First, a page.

- - Thursday, September 5, 2019

ANALYSIS/OPINION:

Life is a circle at Redskins Park.

Not like a nice Disney “Circle of Life” circle. No, the circle at Redskins Park is more like Dante’s Nine Circles of Hell.

I’m not sure which circle this is — maybe lust, maybe heresy, perhaps fraud.

Washington quarterback Case Keenum, Sept. 3, 2019: “We got some young guys on our side of the ball, but heck, nobody is talking about us, nobody expects much from us. I think it’s a pretty good place to be in, man. I think we got a lot of fight in that locker room, especially on our side of the football. So I’m excited to go out there and show what we’re about.”

Washington quarterback Rex Grossman, to then-CSN Washington, Aug. 9, 2011: “We’re just waiting in the wings ready to take over the NFC East. Nobody’s talking about us, it’s right where we want to be. You look at us from top to bottom out here, there’s a bunch of great players. And we don’t need people saying we’re the best right now. But when it’s all said and done, I really feel like this team’s going to win the [NFC] East.”



It seemed to work for Grossman when the season opened in 2011 — a 28-14 upset win over the New York Giants at home, followed by another win, 22-21 over the Arizona Cardinals. Then, following an 18-16 loss in Dallas to the Cowboys, the Redskins came back with a 17-10 victory over the Rams in St. Louis.

Going into the bye week, Grossman looked like Nostradamus. His team was 3-1 and leading the NFC East.

Then the roof fell in. I guess people started talking about them then, because Washington won just two of their next 12 games, finishing 5-11.

I guess the answer is to keep people from talking about them, which, given the decimated Redskins fan base these days, should be easy.

Nobody is talking about us — a marketing slogan that now defines this franchise.

Somehow I don’t think Keenum is going to tap into that early Rex Grossman magic.

The schedule opens with a row of opponents, who, for the most part, might not even have to know they are playing the Redskins, let alone talk about them — the Eagles in Philadelphia Sunday; Cowboys at Ghost Town Field the following week; the Bears at home Sept. 23 for “Monday Night Football”; the Giants at MetLife Stadium and finally, the defending Super Bowl champion New England Patriots back at Ghost Town Field, which by then should be as quiet as a funeral home.

This is a team that will likely survive its way to maybe a 6-10 record, depending on how much of the burden a seemingly strong defense can shoulder. The defense should be better than last year’s, which began to unravel as the season went on. The addition of safety Landon Collins, the drafting of a stud like Montez Sweat and another year under the belts of defensive linemen Jonathan Allen, Daron Payne and Tim Settle should make a good front line better.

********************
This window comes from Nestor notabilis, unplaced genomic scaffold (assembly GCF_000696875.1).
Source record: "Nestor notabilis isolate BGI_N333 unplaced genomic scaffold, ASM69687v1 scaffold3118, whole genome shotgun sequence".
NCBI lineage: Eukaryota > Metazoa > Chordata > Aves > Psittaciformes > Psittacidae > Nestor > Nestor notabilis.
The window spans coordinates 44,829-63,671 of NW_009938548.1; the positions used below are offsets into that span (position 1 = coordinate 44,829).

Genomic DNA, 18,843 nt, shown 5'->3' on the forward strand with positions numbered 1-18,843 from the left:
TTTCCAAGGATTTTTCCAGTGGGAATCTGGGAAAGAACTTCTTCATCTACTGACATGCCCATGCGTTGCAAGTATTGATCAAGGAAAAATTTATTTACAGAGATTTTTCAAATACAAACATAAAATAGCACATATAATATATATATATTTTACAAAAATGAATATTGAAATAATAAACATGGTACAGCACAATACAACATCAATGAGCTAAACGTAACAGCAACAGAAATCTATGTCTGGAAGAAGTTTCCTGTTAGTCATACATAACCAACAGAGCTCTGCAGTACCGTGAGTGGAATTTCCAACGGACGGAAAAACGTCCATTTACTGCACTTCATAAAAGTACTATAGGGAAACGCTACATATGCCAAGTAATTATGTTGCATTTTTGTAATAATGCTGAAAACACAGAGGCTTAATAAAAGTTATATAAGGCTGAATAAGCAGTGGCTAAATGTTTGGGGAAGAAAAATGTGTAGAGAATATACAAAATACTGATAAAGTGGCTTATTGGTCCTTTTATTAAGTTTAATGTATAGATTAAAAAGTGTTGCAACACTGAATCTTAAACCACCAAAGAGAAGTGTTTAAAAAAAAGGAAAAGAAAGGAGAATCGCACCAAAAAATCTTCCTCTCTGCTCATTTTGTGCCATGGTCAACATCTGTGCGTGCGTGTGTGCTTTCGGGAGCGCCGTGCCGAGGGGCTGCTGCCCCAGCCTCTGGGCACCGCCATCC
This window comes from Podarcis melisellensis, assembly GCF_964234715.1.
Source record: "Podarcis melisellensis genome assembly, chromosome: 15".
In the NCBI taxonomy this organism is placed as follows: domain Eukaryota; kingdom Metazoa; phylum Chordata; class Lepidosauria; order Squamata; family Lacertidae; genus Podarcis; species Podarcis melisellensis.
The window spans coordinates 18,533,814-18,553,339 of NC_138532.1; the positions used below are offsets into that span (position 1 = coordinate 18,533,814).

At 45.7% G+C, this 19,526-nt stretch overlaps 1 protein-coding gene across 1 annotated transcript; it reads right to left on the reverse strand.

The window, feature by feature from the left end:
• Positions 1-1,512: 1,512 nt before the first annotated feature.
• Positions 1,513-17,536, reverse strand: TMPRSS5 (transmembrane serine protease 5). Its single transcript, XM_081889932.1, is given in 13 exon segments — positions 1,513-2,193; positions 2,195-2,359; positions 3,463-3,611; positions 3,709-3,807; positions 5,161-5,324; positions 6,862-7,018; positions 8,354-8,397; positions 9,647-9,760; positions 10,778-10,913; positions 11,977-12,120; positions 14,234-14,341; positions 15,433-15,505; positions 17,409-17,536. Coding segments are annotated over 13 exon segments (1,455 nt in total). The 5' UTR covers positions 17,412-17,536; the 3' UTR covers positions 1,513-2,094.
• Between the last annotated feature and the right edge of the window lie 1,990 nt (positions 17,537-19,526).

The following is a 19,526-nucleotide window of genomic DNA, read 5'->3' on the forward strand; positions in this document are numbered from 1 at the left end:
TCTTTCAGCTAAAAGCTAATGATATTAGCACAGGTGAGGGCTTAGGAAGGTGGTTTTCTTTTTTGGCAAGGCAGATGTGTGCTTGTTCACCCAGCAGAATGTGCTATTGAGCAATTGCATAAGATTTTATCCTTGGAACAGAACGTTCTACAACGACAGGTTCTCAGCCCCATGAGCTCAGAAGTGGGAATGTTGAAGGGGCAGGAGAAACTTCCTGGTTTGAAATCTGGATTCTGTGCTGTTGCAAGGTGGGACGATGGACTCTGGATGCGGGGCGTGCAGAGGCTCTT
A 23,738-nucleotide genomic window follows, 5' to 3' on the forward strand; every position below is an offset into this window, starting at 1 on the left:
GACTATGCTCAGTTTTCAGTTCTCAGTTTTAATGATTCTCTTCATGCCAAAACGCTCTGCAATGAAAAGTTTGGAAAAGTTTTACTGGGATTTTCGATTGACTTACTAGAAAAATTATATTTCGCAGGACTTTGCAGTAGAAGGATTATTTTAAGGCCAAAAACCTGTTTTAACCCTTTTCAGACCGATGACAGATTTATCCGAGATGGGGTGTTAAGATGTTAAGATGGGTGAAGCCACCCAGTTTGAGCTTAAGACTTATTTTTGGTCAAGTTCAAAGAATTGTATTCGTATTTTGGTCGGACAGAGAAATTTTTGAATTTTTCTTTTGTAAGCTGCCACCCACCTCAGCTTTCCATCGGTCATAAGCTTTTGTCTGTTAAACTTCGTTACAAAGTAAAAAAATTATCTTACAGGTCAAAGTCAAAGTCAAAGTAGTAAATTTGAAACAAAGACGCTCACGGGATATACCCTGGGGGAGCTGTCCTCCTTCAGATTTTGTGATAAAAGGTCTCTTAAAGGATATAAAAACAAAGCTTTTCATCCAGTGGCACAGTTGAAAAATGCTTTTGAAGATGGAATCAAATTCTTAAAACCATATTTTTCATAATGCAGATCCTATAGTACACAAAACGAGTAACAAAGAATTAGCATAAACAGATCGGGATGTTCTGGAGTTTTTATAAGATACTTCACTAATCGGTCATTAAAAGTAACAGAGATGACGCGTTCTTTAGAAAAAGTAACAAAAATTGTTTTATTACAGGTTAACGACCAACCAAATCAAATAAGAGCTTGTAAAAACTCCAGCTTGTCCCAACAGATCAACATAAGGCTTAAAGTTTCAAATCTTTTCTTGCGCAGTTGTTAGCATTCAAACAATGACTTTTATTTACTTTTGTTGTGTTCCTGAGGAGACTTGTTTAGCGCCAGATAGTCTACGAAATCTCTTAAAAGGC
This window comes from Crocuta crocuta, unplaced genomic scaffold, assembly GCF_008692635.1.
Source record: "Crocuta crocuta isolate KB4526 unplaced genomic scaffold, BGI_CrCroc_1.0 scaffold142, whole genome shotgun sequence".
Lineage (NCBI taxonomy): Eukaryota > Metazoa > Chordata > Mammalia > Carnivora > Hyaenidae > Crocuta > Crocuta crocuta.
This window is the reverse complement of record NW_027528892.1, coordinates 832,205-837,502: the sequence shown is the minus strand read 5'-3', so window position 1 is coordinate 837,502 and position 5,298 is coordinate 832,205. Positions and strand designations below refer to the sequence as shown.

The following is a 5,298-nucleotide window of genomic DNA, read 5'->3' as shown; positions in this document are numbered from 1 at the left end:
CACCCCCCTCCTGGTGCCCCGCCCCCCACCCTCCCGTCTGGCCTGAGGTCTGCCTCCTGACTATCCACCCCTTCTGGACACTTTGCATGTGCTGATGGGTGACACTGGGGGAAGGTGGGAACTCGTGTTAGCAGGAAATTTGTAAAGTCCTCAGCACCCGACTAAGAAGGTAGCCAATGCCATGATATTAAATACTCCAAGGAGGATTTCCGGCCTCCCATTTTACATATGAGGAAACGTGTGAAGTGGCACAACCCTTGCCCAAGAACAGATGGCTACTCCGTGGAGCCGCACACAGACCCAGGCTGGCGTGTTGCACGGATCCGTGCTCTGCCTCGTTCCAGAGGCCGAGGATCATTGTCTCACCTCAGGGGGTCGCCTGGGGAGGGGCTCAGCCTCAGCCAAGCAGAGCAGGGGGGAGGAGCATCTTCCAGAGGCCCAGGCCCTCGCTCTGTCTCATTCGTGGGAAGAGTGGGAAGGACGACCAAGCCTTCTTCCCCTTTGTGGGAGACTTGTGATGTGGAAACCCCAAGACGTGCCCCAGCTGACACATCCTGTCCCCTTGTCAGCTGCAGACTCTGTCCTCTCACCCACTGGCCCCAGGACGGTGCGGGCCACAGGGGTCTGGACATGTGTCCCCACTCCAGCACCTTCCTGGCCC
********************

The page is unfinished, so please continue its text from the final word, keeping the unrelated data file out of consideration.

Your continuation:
But more will be asked of them.

Anyone who believes that this Redskins offense, under Keenum’s direction, will be better than last year’s must believe that the Redskins were absolute idiots to trade for Alex Smith last year. If anyone argues that Keenum is better than Smith, they should do so in the cone of silence, where Redskins dreams come true.

If you were paying attention, last year’s offense struggled with Smith at quarterback, a low-scoring unit that, under Smith, kept turnovers to a minimum, and, thanks to a defense and good special teams, often found themselves in good field position.

But in their 6-3 start, their victories resulted from taking the lead first and never playing from behind. In those three losses, they found themselves playing from behind. Then came the 23-21 loss in Week 11 to Houston, when Smith suffered his gruesome broken leg, and the house of cards collapsed — Colt McCoy, Mark Sanchez, Josh Johnson and a 7-9 finish.

The collapse won’t take as long this season, particularly given a shaky offensive line, Trent Williams or not. And, despite the presence of their No. 1 pick quarterback Dwayne Haskins in the wings, the offense will follow the same script as 2018 — finishing the year with a quarterback who is not even on the roster today.

Nobody will be talking about them then, either.

⦁ Hear Thom Loverro on 106.7 The Fan Wednesday afternoons and Saturday and Sunday mornings and on the Kevin Sheehan Show podcast.

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